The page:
You are not currently logged in.

Access your personal account or get JSTOR access through your library or other institution:


Log in to your personal account or through your institution.

Hanagid on God and Men

Eddy M. Zemach
Vol. 24, No. 1 (Winter 2004), pp. 87-98
Published by: Indiana University Press
DOI: 10.2979/pft.2004.24.1.87
Stable URL:
Page Count: 12
  • Download ($15.00)
  • Subscribe ($19.50)
  • Cite this Item
Item Type
Hanagid on God and Men
Preview not available


In several poems, Shmuel Hanagid advises “the wise”—those aware that ultimately God judges us all—not to forswear worldly pleasure but to indulge in it. How is one to understand that advice? Dan Pagis reads it as a manifesto of a hedonistic theology: what God ordained is pleasure. Comparing the said poems with other—mainly erotic—poems of Hanagid, this article suggests an alternative reading: Hanagid advocates a version of tragic existentialism. We cannot fathom God's ways; life on earth is a game that reason cannot win. Thus, it is wise to put reason away and stick to what we like best in this world. Although we may be punished for it, carnal pleasure is not to be given up. We should hold our cup of wine “in wise hands”: fully enjoy life while cognizant of the terrible price we may have to pay for it.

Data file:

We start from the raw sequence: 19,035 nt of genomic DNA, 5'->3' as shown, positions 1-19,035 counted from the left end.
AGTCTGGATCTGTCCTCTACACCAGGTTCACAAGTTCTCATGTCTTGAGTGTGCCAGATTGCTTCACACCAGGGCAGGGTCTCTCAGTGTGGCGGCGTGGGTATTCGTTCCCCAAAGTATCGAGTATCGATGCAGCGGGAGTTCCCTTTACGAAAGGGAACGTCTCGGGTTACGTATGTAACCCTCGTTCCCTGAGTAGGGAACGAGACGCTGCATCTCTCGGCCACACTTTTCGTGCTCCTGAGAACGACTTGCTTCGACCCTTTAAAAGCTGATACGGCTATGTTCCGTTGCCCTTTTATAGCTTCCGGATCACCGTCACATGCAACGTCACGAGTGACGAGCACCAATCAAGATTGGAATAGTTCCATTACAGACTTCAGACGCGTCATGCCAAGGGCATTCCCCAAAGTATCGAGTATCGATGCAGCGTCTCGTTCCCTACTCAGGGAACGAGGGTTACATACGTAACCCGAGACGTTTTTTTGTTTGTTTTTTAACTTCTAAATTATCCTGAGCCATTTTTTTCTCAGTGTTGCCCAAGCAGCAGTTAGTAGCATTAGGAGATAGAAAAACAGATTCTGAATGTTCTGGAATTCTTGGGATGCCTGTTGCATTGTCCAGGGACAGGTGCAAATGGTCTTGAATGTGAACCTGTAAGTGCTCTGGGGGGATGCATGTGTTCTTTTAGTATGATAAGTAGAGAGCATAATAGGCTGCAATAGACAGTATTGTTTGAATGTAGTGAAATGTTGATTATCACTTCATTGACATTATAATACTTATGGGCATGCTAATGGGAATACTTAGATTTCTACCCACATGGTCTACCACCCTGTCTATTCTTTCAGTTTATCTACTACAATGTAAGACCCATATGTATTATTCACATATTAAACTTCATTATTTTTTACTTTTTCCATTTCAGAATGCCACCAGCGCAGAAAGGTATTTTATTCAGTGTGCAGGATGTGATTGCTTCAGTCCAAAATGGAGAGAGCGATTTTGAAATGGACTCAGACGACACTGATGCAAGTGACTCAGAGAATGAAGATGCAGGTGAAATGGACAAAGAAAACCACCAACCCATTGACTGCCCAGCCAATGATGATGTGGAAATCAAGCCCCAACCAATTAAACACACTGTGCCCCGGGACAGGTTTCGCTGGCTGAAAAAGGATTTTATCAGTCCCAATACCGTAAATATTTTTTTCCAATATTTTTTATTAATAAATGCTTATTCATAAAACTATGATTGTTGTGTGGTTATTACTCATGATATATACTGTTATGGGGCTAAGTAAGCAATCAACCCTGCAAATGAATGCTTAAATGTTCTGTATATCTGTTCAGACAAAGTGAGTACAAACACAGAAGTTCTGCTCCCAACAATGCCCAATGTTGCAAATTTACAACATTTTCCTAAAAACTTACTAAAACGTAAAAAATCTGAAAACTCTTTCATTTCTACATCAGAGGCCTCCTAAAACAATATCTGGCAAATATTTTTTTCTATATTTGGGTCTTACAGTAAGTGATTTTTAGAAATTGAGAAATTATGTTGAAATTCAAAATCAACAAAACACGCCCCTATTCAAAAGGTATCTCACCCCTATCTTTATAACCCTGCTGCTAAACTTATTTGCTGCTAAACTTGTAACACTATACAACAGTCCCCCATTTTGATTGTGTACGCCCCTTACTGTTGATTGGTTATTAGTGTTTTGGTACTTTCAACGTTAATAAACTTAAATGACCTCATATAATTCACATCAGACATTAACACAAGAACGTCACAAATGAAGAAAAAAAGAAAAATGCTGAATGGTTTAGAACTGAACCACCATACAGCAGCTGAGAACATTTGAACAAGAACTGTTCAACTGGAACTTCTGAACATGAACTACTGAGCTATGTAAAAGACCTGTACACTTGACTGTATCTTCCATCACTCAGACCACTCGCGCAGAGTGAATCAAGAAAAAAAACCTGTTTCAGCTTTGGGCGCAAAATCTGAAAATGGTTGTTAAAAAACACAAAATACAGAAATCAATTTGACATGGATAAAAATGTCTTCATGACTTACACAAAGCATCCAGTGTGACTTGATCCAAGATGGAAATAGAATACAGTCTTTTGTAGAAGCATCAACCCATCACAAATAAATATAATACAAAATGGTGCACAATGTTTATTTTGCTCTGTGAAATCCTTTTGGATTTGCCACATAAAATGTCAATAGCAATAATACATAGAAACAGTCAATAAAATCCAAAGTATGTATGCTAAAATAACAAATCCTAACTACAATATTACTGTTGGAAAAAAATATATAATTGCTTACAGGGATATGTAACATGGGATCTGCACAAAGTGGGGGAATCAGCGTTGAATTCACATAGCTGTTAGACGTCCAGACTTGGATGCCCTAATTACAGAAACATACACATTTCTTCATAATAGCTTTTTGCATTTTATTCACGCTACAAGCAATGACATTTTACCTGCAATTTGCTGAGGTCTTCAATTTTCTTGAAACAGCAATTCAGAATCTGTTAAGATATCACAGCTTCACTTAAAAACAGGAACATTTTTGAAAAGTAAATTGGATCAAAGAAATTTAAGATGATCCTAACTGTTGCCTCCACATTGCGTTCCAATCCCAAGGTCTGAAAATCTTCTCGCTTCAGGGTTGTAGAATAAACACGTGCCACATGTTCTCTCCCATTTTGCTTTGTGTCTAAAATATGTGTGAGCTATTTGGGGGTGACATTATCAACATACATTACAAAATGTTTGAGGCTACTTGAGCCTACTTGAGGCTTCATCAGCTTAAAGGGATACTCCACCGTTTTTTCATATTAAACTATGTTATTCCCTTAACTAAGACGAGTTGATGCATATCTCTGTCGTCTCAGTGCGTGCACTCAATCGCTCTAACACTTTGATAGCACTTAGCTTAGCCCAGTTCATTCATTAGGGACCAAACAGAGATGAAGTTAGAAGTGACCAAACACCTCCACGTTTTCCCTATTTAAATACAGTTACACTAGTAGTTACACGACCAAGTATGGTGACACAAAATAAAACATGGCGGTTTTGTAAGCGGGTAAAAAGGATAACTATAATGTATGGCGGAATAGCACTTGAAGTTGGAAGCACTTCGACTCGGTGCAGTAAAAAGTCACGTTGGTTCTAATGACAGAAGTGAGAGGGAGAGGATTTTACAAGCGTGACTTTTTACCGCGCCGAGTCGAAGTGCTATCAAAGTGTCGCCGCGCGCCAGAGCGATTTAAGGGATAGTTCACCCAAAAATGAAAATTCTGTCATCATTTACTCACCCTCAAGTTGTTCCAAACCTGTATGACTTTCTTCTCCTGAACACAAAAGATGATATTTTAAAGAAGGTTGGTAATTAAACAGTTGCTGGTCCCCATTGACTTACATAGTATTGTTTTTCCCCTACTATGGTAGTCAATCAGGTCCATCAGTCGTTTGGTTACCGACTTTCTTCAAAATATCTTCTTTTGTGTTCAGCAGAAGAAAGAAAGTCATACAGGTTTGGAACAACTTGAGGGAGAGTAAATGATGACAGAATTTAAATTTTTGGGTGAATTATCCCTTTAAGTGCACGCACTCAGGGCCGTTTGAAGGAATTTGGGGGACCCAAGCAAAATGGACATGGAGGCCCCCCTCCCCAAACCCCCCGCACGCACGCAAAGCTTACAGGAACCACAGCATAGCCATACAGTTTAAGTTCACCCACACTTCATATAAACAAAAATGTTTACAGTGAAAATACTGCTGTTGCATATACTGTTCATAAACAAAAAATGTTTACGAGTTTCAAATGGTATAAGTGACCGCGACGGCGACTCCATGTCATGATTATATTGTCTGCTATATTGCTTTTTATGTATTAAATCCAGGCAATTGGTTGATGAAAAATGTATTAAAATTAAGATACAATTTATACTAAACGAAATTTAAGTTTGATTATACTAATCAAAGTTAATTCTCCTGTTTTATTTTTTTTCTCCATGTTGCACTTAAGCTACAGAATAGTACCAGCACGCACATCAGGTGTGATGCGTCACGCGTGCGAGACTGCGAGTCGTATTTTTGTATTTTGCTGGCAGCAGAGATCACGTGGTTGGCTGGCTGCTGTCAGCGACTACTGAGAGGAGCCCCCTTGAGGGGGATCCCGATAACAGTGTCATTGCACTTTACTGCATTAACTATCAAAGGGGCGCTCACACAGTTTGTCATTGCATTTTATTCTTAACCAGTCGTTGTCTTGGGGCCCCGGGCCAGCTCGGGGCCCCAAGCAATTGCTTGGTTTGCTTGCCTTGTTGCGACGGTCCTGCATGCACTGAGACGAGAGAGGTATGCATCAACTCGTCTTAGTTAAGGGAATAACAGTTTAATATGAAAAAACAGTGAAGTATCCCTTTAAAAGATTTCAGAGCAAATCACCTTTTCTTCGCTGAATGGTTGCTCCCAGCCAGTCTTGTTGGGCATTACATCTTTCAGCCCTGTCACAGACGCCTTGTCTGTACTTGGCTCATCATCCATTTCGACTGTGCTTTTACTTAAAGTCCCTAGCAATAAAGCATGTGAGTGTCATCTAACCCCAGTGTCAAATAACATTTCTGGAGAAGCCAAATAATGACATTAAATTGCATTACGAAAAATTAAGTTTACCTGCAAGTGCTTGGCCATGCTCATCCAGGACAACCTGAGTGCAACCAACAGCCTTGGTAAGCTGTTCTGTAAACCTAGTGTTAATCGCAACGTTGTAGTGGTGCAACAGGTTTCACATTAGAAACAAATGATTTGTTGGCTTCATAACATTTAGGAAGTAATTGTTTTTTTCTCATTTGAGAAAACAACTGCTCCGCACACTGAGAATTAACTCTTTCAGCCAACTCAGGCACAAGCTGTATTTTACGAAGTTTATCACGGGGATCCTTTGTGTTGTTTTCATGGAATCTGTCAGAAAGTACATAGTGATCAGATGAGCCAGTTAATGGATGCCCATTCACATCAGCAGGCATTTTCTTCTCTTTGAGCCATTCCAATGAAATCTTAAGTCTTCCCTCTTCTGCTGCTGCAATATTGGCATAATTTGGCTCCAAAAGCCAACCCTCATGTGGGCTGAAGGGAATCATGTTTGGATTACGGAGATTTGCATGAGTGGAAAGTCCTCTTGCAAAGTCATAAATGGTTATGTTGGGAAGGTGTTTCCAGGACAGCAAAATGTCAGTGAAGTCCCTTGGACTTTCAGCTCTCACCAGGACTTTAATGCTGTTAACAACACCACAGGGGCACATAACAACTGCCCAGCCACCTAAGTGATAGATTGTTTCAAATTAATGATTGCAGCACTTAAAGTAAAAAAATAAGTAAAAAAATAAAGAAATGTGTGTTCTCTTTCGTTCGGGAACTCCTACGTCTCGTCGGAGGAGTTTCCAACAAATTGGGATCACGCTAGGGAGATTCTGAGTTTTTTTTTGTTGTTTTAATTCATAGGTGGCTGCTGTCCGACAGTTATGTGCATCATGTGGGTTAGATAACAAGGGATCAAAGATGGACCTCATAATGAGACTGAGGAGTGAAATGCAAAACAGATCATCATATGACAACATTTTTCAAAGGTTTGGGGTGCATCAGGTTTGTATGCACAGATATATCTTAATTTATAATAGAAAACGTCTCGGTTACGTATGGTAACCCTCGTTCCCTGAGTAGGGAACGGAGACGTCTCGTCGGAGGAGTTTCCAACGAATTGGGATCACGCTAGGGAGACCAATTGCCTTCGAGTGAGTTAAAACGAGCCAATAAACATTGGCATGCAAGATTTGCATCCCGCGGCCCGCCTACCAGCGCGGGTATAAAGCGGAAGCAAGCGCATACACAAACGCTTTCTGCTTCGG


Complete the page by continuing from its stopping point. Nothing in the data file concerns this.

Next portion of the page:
Page Thumbnails